January 26, 2015
In his State of the Union address, President Barack Obama made clear his commitment to prevent a nuclear-armed Iran. Meanwhile, new Iran sanctions legislation that would threaten ongoing negotiations is expected to be introduced in the Senate any day. I am writing to urge you to stand with President Obama in support of the diplomatic talks. With the clock ticking down to the end of negotiations in July, diplomacy must be given every possible chance to succeed.
As the president said, “There are no guarantees that negotiations will succeed, and I keep all options on the table to prevent a nuclear Iran. But new sanctions passed by this Congress, at this moment in time, will all but guarantee that diplomacy fails–alienating America from its allies; and ensuring that Iran starts up its nuclear program again.” The president also promised to veto any sanctions legislation that is passed prior to the end of negotiations.
In addition, the Washington Post published an op-ed by French Foreign Minister Laurent Fabius, British Foreign Secretary Philip Hammond, German Foreign Minister Frank-Walter Steinmeier, and EU High Representative for Foreign Affairs and Security Policy Federica Mogherini on January 21, in which the ministers urge “Maintaining pressure on Iran through our existing sanctions is essential. But introducing new hurdles at this critical stage of the negotiations, including through additional nuclear-related sanctions legislation on Iran, would jeopardize our efforts at a critical juncture.”
On January 16, UK Prime Minister David Cameron said, “It’s the opinion of the United Kingdom that further sanctions, or further threat of sanctions at this point, won’t actually help to bring the talks to a successful conclusion, and they could fracture the international unity [that has allowed the United States and other countries to present a united front in dealing with Iran].”
Thus, we strongly oppose any legislation that might undermine negotiations or reverse the progress that’s already been made under the Joint Plan of Action.
Further, the anticipated sanctions legislation is in no way benign. There are several troubling provisions in the draft “Nuclear Weapon Free Iran Act of 2015,” reportedly to be introduced by Senators Bob Menendez (D-NJ) and Mark Kirk (R-IL). The bill essentially creates another deadline outside of the agreement with our P5+1 partners—a unilateral deadline that would severely undermine our ability to implement any deal in consort with our European allies. It also sets the stage for unrealistic demands for an agreement and implies a threat of military action if those demands are not met. There are provisions that would strip the president of his executive powers and that therefore raise constitutional questions. Perhaps most troubling, the bill would suspend the ability of the U.S. to take critical actions to prevent Iran from racing to produce a nuclear bomb.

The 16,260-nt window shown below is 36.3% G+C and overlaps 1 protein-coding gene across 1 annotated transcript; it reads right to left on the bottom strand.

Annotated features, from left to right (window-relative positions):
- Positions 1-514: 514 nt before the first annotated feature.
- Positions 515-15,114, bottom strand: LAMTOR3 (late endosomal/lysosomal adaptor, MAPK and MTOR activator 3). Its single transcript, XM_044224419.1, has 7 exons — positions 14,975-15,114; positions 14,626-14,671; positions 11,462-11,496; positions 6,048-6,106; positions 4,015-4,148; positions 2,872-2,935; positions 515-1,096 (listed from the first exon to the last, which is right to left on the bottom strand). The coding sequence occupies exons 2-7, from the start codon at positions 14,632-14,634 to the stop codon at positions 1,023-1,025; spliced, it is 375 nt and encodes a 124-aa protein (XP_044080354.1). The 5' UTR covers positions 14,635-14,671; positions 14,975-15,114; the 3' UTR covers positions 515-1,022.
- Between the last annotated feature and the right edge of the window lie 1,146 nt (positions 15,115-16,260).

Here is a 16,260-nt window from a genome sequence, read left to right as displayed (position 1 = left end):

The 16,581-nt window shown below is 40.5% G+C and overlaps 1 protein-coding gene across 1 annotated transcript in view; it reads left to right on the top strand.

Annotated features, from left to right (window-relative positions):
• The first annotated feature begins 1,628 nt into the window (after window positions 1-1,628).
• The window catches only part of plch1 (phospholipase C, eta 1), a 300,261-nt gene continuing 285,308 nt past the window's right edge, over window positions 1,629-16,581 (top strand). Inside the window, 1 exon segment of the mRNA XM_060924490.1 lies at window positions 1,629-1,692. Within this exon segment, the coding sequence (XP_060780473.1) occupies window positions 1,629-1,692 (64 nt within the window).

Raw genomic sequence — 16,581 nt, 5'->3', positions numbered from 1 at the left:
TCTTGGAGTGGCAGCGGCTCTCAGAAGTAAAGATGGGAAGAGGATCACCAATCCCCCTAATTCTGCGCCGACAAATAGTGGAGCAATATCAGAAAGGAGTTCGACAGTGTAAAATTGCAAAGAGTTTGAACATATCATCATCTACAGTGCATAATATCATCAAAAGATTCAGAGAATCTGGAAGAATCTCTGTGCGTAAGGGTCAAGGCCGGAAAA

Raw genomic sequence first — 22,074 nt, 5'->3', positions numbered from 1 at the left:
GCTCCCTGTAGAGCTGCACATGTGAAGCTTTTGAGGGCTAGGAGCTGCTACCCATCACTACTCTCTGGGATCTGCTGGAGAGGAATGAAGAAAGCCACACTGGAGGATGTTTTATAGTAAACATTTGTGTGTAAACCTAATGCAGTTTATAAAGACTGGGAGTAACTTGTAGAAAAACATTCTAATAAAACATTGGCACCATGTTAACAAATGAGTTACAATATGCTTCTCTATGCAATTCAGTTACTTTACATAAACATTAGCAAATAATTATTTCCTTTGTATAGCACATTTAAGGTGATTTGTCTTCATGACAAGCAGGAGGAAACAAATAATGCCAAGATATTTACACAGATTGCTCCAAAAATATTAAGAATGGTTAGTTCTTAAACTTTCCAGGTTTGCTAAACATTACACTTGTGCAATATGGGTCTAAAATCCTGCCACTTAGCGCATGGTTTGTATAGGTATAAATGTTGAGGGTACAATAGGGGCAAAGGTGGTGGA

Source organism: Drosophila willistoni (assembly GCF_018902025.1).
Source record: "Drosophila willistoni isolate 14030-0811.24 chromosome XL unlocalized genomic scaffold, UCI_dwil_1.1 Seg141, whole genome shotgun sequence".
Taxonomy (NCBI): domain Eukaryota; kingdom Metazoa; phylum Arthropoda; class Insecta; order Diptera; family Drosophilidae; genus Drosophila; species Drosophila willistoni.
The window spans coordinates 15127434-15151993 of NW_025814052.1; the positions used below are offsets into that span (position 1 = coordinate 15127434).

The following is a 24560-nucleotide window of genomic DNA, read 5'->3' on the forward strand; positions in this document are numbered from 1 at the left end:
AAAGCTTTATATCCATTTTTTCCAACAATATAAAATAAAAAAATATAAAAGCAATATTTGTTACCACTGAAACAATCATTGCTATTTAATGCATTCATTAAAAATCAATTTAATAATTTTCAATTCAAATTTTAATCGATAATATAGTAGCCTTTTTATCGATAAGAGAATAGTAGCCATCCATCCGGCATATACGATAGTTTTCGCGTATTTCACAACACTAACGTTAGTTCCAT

The following provisions of the draft “Nuclear Weapon Free Iran Act of 2015” would do the most to undermine, if not outright kill diplomacy:
- Making unreasonable demands and setting the stage for failure: Section 3 undermines the negotiations in a number of ways. Implied demands for the suspension of uranium enrichment and dismantlement of Iran’s nuclear infrastructure would likely be read by both the Iranians and our P5+1 partners as a signal that the U.S. cannot be trusted to fulfill its commitments in any agreement that does not meet the wholly unrealistic demands set forth. Further, any senator signing on to this “sense of Congress” would be calling for the impossible—to deny Iran “nuclear weapon capability.” This is a cleverly undefined term that could easily mean that no deal would ever meet this standard—even one that would verifiably prevent Iran from obtaining a nuclear weapon.
- Setting unrealistic timelines: Section 101 puts forth an unrealistic timeline for the administration to provide a substantive verification assessment report to Congress.
- Barring efforts to prevent Iran from producing a bomb: Section 102(a) would prevent the U.S. from taking critical action to prevent Iran from obtaining a bomb—for a period of two months or more after a deal is struck—while Congress “reviews” the deal. It prevents the U.S. from taking action related to the implementation of a long-term comprehensive agreement during this period. This would include barring the U.S. from participating in the verification of Iran’s compliance with an agreement, and from assisting with the dismantlement of nuclear facilities or removal of nuclear material from Iran.
- Preventing the president from suspending sanctions: Section 102(a) also would be a death knell for the negotiations. The unilateral ban on lifting or suspending sanctions would very likely derail the talks because it would signal to the Iranians and our P5+1 partners that the president may be unable to live up to a signed agreement.
- Threatening unilateral sanctions: Section 202 would be seen, rightly or wrongly, as violating the U.S. pledge to “refrain from imposing new nuclear-related sanctions” under the Joint Plan of Action. Should negotiations end without a verifiable deal, there is nothing preventing Congress and the Obama Administration from quickly re-visiting the full range of policy responses, including additional sanctions.
Given the extraordinary stakes, now is the time for the U.S. Congress to support the efforts of President Obama and our allies to achieve a negotiated final agreement that ends the Iranian march toward a nuclear bomb. We urge you to oppose the “Nuclear Weapon Free Iran Act of 2015” and any other legislation that might undermine diplomacy, thereby allowing Iran to pursue nuclear weapons, and hurling us into another war in the Middle East.